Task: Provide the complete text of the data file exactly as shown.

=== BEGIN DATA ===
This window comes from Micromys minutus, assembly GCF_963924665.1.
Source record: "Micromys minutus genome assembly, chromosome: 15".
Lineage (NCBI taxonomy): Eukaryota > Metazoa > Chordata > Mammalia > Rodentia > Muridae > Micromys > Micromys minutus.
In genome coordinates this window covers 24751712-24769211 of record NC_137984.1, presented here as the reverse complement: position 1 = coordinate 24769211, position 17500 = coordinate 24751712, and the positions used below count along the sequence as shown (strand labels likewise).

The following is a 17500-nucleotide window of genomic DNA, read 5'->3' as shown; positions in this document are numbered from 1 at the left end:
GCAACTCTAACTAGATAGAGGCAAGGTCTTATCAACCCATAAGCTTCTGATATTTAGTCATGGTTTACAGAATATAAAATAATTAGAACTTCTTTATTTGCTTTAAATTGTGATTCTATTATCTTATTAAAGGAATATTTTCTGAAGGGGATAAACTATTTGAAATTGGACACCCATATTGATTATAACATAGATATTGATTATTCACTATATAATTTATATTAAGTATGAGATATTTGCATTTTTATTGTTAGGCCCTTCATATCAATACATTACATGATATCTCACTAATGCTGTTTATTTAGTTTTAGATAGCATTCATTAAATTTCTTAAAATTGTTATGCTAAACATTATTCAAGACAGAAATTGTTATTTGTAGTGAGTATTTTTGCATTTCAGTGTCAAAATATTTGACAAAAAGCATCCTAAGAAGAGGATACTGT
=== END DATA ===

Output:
This window comes from Micromys minutus, assembly GCF_963924665.1.
Source record: "Micromys minutus genome assembly, chromosome: 15".
Lineage (NCBI taxonomy): Eukaryota > Metazoa > Chordata > Mammalia > Rodentia > Muridae > Micromys > Micromys minutus.
In genome coordinates this window covers 24751712-24769211 of record NC_137984.1, presented here as the reverse complement: position 1 = coordinate 24769211, position 17500 = coordinate 24751712, and the positions used below count along the sequence as shown (strand labels likewise).

The following is a 17500-nucleotide window of genomic DNA, read 5'->3' as shown; positions in this document are numbered from 1 at the left end:
GCAACTCTAACTAGATAGAGGCAAGGTCTTATCAACCCATAAGCTTCTGATATTTAGTCATGGTTTACAGAATATAAAATAATTAGAACTTCTTTATTTGCTTTAAATTGTGATTCTATTATCTTATTAAAGGAATATTTTCTGAAGGGGATAAACTATTTGAAATTGGACACCCATATTGATTATAACATAGATATTGATTATTCACTATATAATTTATATTAAGTATGAGATATTTGCATTTTTATTGTTAGGCCCTTCATATCAATACATTACATGATATCTCACTAATGCTGTTTATTTAGTTTTAGATAGCATTCATTAAATTTCTTAAAATTGTTATGCTAAACATTATTCAAGACAGAAATTGTTATTTGTAGTGAGTATTTTTGCATTTCAGTGTCAAAATATTTGACAAAAAGCATCCTAAGAAGAGGATACTGT